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The Keys to Investing in an Uncertain Environment

  • By Andrew Deichler
  • Published: 6/24/2015
During the closing session of the CTC Corporate Treasurers Forum, Lu Ann Katz, managing director, head of global liquidity for Invesco, provided treasury professionals in attendance with an overview of how the current interest rate and regulatory environment is reshaping the investment world.

Interest rates

There is clearly a big question of where interest rates are headed right now, on both sides of the Atlantic. “We now see a situation where we have a tale of two central banks,” Katz said. “The Federal Reserve is raising rates—maybe soon—and the European Central Bank (ECB) is still in a difficult pattern.”

An interest rate increase this year is highly likely, and it doesn’t have to be large in order to have an effect, Katz noted. “In the U.S., certainly, rates are going up, and it impacts all of our [investment] products.”

Europe is expected to follow a similar trajectory, though at a slower pace. Up until about April, Katz said, experts weren't projecting an increase for another five years, but that has changed. “Obviously, nobody knows what’s going to happen, but we’re saying in two and a half years, the market is expecting a rate increase,” she said.


Of course, investments will undoubtedly be affected by regulatory changes, or more specifically, the reactions to regulations. “For example, a lot of our funds are rated by the rating agencies,” Katz said. “There’s a big dispersion very recently in what each agency views as risk, which wasn’t the case before. There was much more consistency. It becomes an even more complicated market now to determine where to move. It’s so volatile.”

The future of money market funds (MMFs) is really up in the air; with the Securities and Exchange Commission (SEC)’s rules passing last year. In an effort to prevent a run on MMFs like what happened during the 2008-2009 financial crisis, the SEC imposed fees and gates on prime funds, as well as a floating net asset value (NAV).

But while many treasurers have expressed their disdain for the new MMF rules, Katz stressed that the SEC pushed for these rules to protect investors, not create problems for them. “Most of the market has been spending so much time talking about the one or two things they don’t like, that they’re forgetting what’s happened in the industry,” she said. “I can tell you after 22 years in Invesco and 30 years in this business, funds are managed differently now. There’s much more transparency. There’s more diversification.”

Katz noted that investors will be able to look up a MMF on their tablet and see whether that fund will have 40 percent liquidity next year. “Where is that fund positioned with regard to risk? Where is it positioned with regard to duration? All of that is going to be very, very public,” she said.
During the crisis, Katz noted, none of this information was public. In those days, there was very little insight into what was happening within MMFs. “We’ve done a total flip,” she said.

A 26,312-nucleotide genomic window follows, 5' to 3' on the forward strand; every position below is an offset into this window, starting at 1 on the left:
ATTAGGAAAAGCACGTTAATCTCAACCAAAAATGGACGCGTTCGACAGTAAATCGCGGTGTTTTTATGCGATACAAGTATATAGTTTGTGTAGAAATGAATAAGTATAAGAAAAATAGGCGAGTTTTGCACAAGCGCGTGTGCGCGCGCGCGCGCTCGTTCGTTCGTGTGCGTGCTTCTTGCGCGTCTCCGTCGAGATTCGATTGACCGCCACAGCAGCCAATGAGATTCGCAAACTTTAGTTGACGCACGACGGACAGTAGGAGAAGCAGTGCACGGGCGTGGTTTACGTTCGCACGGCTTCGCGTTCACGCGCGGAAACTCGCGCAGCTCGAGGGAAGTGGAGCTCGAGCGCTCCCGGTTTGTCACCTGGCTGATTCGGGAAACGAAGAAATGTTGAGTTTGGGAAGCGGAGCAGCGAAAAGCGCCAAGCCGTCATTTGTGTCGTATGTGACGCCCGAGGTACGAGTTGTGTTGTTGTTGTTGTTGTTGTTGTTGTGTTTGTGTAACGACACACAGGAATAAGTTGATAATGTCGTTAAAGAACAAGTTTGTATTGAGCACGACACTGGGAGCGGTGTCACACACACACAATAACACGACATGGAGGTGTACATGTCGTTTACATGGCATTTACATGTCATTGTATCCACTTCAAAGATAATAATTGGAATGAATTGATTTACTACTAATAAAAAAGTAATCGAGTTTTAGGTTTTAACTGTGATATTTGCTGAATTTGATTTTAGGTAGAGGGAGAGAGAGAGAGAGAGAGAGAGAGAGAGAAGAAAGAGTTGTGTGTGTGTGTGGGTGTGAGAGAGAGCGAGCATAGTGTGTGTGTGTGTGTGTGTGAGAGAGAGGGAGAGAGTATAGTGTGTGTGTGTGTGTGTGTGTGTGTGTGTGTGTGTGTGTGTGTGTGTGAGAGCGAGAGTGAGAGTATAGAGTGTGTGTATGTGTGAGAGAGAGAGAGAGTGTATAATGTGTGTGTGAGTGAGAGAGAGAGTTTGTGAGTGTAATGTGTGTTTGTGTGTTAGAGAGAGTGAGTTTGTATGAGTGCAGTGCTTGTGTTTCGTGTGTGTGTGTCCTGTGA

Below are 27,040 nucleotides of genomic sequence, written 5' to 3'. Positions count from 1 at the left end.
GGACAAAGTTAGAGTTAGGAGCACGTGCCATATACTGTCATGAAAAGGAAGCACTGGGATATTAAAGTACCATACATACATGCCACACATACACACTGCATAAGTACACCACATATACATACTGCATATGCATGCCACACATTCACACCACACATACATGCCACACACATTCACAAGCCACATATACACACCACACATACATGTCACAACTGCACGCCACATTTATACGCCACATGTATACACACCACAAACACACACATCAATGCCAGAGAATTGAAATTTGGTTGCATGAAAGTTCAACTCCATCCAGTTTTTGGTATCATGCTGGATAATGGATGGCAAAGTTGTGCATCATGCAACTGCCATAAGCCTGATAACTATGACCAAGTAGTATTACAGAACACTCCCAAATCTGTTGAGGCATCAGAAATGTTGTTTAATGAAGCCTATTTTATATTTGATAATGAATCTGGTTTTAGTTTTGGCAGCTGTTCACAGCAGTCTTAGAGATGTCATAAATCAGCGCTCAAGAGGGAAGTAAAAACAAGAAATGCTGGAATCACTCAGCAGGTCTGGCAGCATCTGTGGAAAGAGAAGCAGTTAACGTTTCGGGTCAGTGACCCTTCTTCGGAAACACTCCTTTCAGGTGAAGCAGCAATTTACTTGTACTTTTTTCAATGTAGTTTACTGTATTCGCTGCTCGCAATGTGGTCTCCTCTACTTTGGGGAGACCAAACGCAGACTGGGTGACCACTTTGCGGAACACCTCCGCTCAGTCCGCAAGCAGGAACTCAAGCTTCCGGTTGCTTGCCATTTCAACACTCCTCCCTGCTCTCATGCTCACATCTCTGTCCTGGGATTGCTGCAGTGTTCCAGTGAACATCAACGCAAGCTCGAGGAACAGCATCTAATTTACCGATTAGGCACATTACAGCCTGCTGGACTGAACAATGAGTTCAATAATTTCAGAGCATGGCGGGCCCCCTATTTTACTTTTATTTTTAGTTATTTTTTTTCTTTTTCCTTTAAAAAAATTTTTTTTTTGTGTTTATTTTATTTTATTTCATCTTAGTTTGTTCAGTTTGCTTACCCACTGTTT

But while regulations are intended to protect investors, they don’t always make it easy for them. Any mutual fund has the right to delay or withhold redemptions to avoid a situation like what happened in 2008. This can be very problematic for corporate treasurers and their ability to manage cash, therefore, Katz recommends that treasurers diversify their fund managers.

Had these regulations been in place at the time of the financial crisis, there would have been a lot more required liquidity and perhaps there would have been no run on the funds, Katz added. Fund managers are now keeping more liquidity to honor redemptions because that was a key part of the problem, she explained. “So it’s pretty unlikely that you will see that same event because people would be seeing the liquidity position of all the fund groups,” she said.

As for the floating NAV, Katz does not appear particularly concerned that this will have a major impact on investors. “It’s going to float very minimally,” she said. “Most fund managers are now exposing their NAVs. They have been for a couple of years. You can see the variability. It’s very minor. It all depends on how you’re managing it.”
In Europe, it is even more difficult to determine what is going on with MMFs because the market is creating new categories of funds. “You’ll see that they created a new public debt type of fund that’s going to be able to stay [constant net asset value (CNAV)],” Katz said. “Current funds that are out are all going to have to be [variable net asset value (VNAV)]. But if you can create a special fund—which would be a new fund that would just have government debt in it—that fund can only buy EU debt. This is very different than what some people would have hoped for, because if you take the U.S. out of the market and you see the numbers, there’s a lot of different ratings on debt throughout Europe.

But while the future of European MMFs is murky, at least one thing is clear. “Every fund in Europe is going to have fees and gates,” Katz said.

But before treasurers flee MMFs for Treasuries or bank deposits, Katz warns that there are penalties on all kinds of securities or investments. “If you look at bank deposits, if it’s a time deposit, you can’t redeem it that early,” she said. “There is normally going to be a withdrawal penalty or a fee. If you have FDIC insured deposits, they all have to even start the process of liquidation for 48 hours. So if your bank gets shut down, they don’t have to start paying out depositors for 48 hours.”

Added Katz: “I think in the days of the liquidity squeezes that we’re seeing and banking through regulations, there’s no easy fix to what [treasurers] are facing.”
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